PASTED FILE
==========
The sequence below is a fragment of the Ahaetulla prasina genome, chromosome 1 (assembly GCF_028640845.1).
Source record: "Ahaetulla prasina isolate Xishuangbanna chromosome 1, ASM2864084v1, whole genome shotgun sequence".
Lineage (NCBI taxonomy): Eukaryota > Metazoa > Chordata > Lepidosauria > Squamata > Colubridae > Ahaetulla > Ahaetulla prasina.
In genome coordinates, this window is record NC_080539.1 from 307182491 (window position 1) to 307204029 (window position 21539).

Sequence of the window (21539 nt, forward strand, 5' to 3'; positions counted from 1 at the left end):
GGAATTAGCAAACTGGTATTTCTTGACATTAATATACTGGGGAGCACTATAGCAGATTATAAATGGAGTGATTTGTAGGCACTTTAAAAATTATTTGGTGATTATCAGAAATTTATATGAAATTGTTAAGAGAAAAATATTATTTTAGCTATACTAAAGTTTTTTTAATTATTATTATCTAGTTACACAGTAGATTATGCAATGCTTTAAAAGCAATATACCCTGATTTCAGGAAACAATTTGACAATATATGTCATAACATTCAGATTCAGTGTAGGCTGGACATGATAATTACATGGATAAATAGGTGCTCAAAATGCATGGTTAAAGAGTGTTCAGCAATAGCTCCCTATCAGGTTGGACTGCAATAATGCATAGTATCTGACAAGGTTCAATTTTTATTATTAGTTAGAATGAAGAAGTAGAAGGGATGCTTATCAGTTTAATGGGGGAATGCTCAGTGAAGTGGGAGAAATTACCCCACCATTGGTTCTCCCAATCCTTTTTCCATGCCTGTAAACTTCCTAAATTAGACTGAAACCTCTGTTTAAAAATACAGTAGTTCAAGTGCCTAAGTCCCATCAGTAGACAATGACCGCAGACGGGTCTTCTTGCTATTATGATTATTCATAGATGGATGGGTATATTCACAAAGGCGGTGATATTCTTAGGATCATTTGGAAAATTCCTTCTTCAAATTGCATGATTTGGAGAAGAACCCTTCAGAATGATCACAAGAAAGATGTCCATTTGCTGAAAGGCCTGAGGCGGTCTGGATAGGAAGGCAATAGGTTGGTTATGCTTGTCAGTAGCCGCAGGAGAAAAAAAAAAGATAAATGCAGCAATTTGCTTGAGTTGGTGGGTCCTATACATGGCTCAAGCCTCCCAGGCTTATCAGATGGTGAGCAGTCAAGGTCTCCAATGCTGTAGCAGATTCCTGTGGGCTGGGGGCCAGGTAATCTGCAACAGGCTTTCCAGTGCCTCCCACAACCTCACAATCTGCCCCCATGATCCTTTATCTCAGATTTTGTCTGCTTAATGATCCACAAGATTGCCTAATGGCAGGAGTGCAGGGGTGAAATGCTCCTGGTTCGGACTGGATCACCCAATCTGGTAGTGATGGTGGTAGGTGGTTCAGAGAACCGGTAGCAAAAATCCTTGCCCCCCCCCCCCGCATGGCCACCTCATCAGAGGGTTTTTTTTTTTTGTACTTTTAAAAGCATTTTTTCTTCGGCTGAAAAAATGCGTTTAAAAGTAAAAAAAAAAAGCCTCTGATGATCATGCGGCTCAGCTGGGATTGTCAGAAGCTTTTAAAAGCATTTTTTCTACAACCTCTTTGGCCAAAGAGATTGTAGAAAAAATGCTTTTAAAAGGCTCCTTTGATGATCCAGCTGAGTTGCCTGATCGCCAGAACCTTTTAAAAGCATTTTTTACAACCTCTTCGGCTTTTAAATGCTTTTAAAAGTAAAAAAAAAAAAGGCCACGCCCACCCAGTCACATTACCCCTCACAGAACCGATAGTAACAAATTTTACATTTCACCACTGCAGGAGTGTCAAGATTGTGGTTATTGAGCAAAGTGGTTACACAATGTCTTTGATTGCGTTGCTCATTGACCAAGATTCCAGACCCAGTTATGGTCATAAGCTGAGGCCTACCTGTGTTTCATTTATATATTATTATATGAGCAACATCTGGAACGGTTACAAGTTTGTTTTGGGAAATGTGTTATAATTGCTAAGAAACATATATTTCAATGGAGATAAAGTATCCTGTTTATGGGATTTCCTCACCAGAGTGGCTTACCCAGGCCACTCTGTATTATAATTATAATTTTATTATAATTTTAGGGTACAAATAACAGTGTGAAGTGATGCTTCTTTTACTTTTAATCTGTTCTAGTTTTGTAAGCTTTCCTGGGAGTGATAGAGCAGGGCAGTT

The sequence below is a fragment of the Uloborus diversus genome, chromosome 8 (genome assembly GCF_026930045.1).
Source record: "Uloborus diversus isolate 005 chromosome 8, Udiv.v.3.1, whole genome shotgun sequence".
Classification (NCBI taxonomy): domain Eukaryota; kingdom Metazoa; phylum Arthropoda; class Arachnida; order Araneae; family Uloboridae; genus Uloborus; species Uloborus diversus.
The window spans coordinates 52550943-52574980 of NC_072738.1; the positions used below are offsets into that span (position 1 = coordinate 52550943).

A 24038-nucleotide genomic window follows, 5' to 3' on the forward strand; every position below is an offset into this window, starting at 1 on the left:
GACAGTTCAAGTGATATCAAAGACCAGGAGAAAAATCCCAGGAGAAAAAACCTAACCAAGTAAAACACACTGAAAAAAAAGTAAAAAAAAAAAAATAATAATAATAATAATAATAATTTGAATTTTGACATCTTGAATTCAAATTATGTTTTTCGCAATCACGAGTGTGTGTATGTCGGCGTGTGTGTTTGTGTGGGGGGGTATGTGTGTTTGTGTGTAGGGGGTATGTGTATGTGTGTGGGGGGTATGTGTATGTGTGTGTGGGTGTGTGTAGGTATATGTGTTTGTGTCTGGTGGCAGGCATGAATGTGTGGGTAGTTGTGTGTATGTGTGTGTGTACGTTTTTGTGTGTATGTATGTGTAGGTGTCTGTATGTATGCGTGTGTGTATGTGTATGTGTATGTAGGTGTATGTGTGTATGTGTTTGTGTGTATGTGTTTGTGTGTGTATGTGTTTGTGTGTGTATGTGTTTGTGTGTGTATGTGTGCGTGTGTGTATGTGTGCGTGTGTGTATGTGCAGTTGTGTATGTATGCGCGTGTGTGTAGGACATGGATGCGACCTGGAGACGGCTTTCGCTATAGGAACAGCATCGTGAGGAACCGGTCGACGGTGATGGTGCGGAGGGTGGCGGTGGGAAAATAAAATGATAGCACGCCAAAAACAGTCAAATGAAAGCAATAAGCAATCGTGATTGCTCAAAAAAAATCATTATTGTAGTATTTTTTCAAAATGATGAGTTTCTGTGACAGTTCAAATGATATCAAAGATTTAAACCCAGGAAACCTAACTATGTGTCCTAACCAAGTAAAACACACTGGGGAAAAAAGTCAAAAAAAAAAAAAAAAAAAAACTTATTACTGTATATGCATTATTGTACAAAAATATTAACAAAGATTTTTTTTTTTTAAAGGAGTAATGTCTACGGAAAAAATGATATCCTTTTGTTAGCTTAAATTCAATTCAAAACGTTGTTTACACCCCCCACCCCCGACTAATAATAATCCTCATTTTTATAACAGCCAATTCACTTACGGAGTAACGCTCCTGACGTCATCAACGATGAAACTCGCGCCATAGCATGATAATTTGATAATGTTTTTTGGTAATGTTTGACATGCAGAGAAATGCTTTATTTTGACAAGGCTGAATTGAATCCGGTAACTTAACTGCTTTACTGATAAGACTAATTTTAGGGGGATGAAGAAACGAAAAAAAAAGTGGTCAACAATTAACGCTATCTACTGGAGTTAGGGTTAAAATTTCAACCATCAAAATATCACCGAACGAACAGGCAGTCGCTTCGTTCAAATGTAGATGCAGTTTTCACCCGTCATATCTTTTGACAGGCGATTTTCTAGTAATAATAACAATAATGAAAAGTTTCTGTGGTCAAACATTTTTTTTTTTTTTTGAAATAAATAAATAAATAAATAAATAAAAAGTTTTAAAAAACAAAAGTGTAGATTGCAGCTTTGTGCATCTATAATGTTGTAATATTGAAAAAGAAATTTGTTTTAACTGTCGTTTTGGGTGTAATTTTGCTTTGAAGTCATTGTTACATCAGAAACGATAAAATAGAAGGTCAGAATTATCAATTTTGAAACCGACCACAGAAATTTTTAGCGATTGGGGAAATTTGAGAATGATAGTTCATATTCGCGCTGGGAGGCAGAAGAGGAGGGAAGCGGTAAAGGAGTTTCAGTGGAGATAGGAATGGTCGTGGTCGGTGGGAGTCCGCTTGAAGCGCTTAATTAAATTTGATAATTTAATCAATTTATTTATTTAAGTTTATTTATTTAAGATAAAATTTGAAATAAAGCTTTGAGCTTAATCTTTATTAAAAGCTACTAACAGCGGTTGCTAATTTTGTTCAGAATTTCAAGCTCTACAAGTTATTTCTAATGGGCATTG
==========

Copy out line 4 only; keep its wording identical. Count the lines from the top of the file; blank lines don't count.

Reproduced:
In genome coordinates, this window is record NC_080539.1 from 307182491 (window position 1) to 307204029 (window position 21539).